Step 9: Paint everything. Spray paint whatever color you like. I went with white. I considered a pop of teal though, briefly. Spray paint both the outer frame with the beadboard backing, and the inner frame with all the dowels. Make sure to coat at many angles as those dowels are tricksy hobbitses who will totally want to miss a spot of paint and make you spray more later after everything is dry and you’re in a big damn hurry to get everything done and over with finally. Cover any spots you may have burned the crap out of marked with your Dremel when you removed the nails in step 3.
Step 10: Attach inner frame to outer frame using pin hinges. Now, originally, I’d attached these 1/4″ poplar strips to the top and bottom of the beadboard inside the frame with the thought that I’d attach the pin hinges to these and then to the inner frame. This was a fail because of all the awkward angles ever to get the inner frame to sit right and also to screw the hardware in. I’d only tried it that way in an effort to hide the pin hinges completely from sight. They’re not terrible to look at though, so instead (for the sake of sanity), I attached the hinge first to the bottom edge of my inner frame on the outside, then to the outer frame on the inside. The hinge’s pin pivot part is exposed on the front of the frames, but it’s all shiny and brass. You could paint it if you really wanted to, but I didn’t mind the metal coloration. Pre-drilling holes for the hinges will really help here.
Step 11: Attach support hinge to inner frame, then the outer frame. This armed hinge is to prevent the inner rack frame from just opening and flopping down completely. Instead, it only allows the rack to extend out to maybe a 35 degree angle when you place it right. By “right” I mean roughly 10-12″ from the top of the inside of the frame. Use your best judgement for how you want your rack to open. I recommend connecting the flexible head flat to the back of the inner frame, then connecting the lever arm to the side of the outer frame on the inside. This is to avoid awkward angles when using the drill. Pre-drilling holes will really help here.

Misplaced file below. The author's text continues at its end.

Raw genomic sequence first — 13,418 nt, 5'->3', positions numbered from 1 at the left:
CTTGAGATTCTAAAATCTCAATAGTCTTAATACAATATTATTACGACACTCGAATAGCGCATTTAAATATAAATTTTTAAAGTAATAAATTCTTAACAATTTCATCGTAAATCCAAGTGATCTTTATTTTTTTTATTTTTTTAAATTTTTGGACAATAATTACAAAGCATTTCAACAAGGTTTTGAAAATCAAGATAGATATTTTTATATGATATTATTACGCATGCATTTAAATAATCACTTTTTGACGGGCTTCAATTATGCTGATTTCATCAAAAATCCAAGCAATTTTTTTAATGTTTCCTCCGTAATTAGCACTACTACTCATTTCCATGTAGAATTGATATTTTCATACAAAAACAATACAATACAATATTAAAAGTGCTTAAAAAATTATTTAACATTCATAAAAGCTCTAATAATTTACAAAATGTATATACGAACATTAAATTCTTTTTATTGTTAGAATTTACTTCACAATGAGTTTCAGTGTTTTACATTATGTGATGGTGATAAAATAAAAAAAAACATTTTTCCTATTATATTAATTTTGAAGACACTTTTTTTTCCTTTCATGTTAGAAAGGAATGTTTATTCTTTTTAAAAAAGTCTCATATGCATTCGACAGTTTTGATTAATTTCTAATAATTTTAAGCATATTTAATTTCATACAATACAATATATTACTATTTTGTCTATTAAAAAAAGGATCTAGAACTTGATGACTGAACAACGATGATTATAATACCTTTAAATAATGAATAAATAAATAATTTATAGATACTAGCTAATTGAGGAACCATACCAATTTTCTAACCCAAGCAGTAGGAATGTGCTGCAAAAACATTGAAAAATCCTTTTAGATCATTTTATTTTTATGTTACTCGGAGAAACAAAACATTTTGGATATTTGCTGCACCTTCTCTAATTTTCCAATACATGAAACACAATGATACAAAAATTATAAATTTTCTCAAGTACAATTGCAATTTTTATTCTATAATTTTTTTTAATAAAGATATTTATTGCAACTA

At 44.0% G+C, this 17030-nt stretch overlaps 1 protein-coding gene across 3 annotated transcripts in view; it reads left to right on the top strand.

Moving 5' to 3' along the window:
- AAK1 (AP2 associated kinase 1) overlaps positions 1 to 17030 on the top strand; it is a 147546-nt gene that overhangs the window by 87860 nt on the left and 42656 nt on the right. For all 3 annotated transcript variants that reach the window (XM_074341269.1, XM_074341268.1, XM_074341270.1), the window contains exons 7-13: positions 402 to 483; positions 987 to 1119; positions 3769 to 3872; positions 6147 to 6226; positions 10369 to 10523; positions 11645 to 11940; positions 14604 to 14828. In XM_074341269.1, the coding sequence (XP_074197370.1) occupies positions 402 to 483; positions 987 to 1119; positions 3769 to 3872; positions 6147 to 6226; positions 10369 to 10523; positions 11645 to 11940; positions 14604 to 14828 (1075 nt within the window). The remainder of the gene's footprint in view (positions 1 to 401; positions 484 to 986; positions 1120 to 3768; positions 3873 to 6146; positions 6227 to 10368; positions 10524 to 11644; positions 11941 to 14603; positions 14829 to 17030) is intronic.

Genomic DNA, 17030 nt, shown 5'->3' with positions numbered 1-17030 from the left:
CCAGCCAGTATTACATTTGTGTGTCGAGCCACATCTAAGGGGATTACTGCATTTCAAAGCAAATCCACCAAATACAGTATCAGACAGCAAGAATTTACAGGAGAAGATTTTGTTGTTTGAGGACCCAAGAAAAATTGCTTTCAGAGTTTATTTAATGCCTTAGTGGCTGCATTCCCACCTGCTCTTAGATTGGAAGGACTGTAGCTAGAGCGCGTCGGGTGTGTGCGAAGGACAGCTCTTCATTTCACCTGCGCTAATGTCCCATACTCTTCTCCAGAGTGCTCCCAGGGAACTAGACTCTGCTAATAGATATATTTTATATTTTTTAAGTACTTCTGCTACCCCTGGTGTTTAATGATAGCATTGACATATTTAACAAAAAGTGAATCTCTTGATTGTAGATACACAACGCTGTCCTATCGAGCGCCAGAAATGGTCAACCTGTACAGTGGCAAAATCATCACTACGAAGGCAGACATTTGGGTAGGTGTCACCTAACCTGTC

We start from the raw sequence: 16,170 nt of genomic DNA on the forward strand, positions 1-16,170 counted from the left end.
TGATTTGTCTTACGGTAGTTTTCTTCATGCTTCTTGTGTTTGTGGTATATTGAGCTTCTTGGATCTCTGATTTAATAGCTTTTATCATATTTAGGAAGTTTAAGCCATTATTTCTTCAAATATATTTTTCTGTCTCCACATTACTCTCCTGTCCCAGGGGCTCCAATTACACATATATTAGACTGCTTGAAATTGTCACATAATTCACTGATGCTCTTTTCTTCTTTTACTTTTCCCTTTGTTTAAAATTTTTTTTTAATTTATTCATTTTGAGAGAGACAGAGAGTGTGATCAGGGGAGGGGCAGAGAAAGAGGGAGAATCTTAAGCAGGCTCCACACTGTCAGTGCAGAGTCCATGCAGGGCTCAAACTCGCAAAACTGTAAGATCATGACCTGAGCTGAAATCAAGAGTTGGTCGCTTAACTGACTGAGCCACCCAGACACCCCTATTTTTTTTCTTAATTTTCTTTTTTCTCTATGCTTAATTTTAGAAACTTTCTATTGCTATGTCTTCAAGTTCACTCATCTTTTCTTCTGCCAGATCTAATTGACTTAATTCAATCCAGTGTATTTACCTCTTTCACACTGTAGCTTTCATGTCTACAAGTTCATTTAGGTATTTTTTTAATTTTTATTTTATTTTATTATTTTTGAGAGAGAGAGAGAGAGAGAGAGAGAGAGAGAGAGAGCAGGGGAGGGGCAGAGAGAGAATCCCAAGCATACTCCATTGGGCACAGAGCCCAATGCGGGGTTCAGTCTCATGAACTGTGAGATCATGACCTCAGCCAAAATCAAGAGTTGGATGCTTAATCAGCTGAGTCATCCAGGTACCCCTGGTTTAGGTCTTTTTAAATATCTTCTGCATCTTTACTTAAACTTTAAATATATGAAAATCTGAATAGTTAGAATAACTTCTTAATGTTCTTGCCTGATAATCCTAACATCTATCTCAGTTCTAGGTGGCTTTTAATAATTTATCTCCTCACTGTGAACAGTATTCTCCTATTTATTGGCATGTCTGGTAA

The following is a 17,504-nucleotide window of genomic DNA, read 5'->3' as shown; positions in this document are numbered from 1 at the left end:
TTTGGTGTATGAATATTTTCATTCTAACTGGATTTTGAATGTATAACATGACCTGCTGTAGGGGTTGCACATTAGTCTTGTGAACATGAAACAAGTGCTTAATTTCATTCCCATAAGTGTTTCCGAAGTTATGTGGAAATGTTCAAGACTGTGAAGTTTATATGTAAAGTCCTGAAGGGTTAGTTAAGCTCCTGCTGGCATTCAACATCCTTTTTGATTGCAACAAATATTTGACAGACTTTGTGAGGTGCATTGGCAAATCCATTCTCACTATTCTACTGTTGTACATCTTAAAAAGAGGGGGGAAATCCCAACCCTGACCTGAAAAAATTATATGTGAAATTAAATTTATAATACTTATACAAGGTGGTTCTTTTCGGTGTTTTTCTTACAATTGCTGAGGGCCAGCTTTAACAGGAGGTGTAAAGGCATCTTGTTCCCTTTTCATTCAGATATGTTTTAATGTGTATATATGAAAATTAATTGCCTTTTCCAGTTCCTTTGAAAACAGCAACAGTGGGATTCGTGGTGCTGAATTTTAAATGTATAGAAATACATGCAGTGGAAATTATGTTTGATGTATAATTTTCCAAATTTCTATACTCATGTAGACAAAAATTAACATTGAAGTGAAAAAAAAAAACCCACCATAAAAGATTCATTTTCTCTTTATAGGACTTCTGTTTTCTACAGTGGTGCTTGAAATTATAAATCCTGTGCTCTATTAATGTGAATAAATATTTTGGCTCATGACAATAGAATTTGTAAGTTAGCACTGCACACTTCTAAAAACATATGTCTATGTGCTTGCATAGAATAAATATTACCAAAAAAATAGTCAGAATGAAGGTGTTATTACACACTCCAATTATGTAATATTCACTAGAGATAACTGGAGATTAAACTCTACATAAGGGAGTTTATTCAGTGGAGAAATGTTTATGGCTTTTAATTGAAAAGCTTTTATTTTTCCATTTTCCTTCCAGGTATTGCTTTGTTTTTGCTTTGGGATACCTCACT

Step 12: Hang on wall. Get heavy duty picture hanger hooks for this one. You can get some that hold up to 200lbs even. All for under $6. On one side, I had a stud, so that was a quick screw-in solution. On the other, I had nothing but drywall. For this, you can get a special hook with a metal oval plate that nails into the wall, and a giant L-shaped flat spike coming out the back. You can drill an opening for this and angle the spike up into it so that it rests flat against the inside of the drywall for a strong hold. Mount your drying rack, and you’re done.

Chic Geek House